A social model of care recognizes the essential role played by health care professionals. In turn health professionals and their institutions must believe the community is capable of providing the services required to fulfill its social needs and they should accept that their role is temporary and accessory.
Community development is at the heart of a social model of care. It seeks to empower individuals and groups of people to effect change in their own lives, and in the lives of their families, friends, and neighbours. The community development process involves individuals using the knowledge they have gained through experience and supporting them with the skills and resources they need to effect change. It is a facilitating role rather than a service provider role. The change process is driven and controlled by the individuals affected and groups will identify their needs for additional knowledge and skills as these emerge. Needs will vary among individuals and groups.
* This section draws on the work of Dr. Mary Lou Kelley, Dr. Allan Kellehear, and the report, “A Public Health Approach to Palliative Care, A White Paper for the BC Centre for Palliative Care, August, 2015”.
Compassionate Communities aim to accommodate dying, death and loss into public health and health promotion ideas and to create supportive environments for these experiences. Compassionate Communities assume that citizens are inherently compassionate and already motivated to reach out to help their family, friends, neighbours and others they care about when faced with death, dying, loss and grief. The goal is to support and empower individuals in expanding their efforts.
Using a community development approach, Compassionate Communities seek to engage social organisations such as education institutions, workplaces, faith organizations, cultural institutions and others groups to develop their own palliative care policies and practices as part of the a broader community initiative. Local government and health care providers are resources to the work of these groups.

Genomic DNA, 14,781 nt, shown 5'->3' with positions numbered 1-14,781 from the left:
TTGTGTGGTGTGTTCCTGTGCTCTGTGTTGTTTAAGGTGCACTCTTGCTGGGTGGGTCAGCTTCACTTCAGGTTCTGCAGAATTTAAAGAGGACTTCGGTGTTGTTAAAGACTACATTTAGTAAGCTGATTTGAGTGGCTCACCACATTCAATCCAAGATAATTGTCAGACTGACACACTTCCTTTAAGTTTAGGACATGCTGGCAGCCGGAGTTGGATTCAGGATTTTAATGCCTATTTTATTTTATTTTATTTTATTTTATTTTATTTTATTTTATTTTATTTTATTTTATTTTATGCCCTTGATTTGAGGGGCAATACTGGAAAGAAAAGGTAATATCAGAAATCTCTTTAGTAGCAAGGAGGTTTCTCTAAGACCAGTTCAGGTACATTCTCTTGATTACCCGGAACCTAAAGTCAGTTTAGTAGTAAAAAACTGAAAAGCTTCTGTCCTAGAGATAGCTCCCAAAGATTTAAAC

The idea of compassionate communities as a health promoting palliative care concept was presented by Dr. Allan Kellehear in his book, “Compassionate Cities: Public Health and End of Life Care”, 2005.
COMPASSIONATE CITY CHARTER
The Compassionate City Charter was introduced by Dr. Kellehear as a result of further thoughts on the topic. It describes the 13 social changes to the key institutions and activities of a city in order to embrace community empathy and help reduce the negative social, psychological and medical impacts of serious illness, caregiving and bereavement in society.
We have developed a set of priorities for implementation over the next six to nine months. They are grouped below under the three pillars of our Mission, and will be elaborated upon on this page as we develop specific action items in each area.
Facilitate community conversations on life and death including die-alogues and advance care planning.
Make presentations on the importance of community support for the frail elderly and those of any age who face a life threatening illness, their families and other caregivers.
Engaging and Empowering
Involve three of the Compassionate City Charter communities - education, workplaces and faith and ethnic communities - in working towards building compassionate environments.
Promote opportunities for individuals and groups across the community to work together towards making Ottawa a compassionate city.
Education and Training
Share stories and their lessons around dying, death and grieving.
Help train volunteers to recognise and support individuals, and their caregivers, who may benefit from palliative care.